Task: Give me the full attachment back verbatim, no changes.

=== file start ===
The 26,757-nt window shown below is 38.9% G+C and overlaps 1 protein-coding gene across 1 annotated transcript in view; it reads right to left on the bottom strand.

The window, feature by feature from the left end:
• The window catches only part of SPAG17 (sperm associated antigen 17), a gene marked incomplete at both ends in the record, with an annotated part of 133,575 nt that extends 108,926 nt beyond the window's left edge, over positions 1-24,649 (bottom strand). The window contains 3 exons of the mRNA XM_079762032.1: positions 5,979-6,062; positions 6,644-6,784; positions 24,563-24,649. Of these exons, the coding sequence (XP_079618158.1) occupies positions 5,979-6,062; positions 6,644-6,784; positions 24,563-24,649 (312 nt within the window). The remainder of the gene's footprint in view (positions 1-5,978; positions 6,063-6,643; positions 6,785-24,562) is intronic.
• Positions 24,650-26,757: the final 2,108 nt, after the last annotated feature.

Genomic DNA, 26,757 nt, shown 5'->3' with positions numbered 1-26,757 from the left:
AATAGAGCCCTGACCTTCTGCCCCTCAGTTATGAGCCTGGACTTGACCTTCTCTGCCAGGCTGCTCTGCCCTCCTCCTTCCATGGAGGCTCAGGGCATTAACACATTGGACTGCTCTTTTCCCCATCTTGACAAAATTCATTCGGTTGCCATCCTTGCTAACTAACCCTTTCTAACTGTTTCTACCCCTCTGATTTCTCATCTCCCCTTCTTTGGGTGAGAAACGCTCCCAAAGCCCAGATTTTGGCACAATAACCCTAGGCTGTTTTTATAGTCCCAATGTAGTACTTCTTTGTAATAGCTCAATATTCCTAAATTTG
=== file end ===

The 26,757-nt window shown below is 38.9% G+C and overlaps 1 protein-coding gene across 1 annotated transcript in view; it reads right to left on the bottom strand.

The window, feature by feature from the left end:
• The window catches only part of SPAG17 (sperm associated antigen 17), a gene marked incomplete at both ends in the record, with an annotated part of 133,575 nt that extends 108,926 nt beyond the window's left edge, over positions 1-24,649 (bottom strand). The window contains 3 exons of the mRNA XM_079762032.1: positions 5,979-6,062; positions 6,644-6,784; positions 24,563-24,649. Of these exons, the coding sequence (XP_079618158.1) occupies positions 5,979-6,062; positions 6,644-6,784; positions 24,563-24,649 (312 nt within the window). The remainder of the gene's footprint in view (positions 1-5,978; positions 6,063-6,643; positions 6,785-24,562) is intronic.
• Positions 24,650-26,757: the final 2,108 nt, after the last annotated feature.

Genomic DNA, 26,757 nt, shown 5'->3' with positions numbered 1-26,757 from the left:
AATAGAGCCCTGACCTTCTGCCCCTCAGTTATGAGCCTGGACTTGACCTTCTCTGCCAGGCTGCTCTGCCCTCCTCCTTCCATGGAGGCTCAGGGCATTAACACATTGGACTGCTCTTTTCCCCATCTTGACAAAATTCATTCGGTTGCCATCCTTGCTAACTAACCCTTTCTAACTGTTTCTACCCCTCTGATTTCTCATCTCCCCTTCTTTGGGTGAGAAACGCTCCCAAAGCCCAGATTTTGGCACAATAACCCTAGGCTGTTTTTATAGTCCCAATGTAGTACTTCTTTGTAATAGCTCAATATTCCTAAATTTG